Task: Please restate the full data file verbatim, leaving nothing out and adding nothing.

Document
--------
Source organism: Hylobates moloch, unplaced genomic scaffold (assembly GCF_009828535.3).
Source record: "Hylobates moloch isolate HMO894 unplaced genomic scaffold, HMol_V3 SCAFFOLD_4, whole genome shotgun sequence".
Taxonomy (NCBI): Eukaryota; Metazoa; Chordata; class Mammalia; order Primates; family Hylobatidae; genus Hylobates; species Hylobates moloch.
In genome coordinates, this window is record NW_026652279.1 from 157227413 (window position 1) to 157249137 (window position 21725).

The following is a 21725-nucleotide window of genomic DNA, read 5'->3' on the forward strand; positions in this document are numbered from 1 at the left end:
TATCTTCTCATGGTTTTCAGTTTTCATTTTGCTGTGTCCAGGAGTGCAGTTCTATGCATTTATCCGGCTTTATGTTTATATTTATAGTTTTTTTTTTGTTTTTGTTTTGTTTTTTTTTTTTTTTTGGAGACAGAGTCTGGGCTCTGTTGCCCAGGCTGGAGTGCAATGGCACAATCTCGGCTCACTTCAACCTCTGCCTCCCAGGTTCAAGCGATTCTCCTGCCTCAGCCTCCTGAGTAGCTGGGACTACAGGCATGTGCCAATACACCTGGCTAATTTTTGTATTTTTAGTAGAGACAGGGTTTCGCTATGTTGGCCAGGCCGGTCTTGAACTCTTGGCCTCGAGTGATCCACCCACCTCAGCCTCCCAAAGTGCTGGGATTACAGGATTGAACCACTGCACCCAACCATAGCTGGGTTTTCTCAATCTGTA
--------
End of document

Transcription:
Source organism: Hylobates moloch, unplaced genomic scaffold (assembly GCF_009828535.3).
Source record: "Hylobates moloch isolate HMO894 unplaced genomic scaffold, HMol_V3 SCAFFOLD_4, whole genome shotgun sequence".
Taxonomy (NCBI): Eukaryota; Metazoa; Chordata; class Mammalia; order Primates; family Hylobatidae; genus Hylobates; species Hylobates moloch.
In genome coordinates, this window is record NW_026652279.1 from 157227413 (window position 1) to 157249137 (window position 21725).

The following is a 21725-nucleotide window of genomic DNA, read 5'->3' on the forward strand; positions in this document are numbered from 1 at the left end:
TATCTTCTCATGGTTTTCAGTTTTCATTTTGCTGTGTCCAGGAGTGCAGTTCTATGCATTTATCCGGCTTTATGTTTATATTTATAGTTTTTTTTTTGTTTTTGTTTTGTTTTTTTTTTTTTTTTGGAGACAGAGTCTGGGCTCTGTTGCCCAGGCTGGAGTGCAATGGCACAATCTCGGCTCACTTCAACCTCTGCCTCCCAGGTTCAAGCGATTCTCCTGCCTCAGCCTCCTGAGTAGCTGGGACTACAGGCATGTGCCAATACACCTGGCTAATTTTTGTATTTTTAGTAGAGACAGGGTTTCGCTATGTTGGCCAGGCCGGTCTTGAACTCTTGGCCTCGAGTGATCCACCCACCTCAGCCTCCCAAAGTGCTGGGATTACAGGATTGAACCACTGCACCCAACCATAGCTGGGTTTTCTCAATCTGTA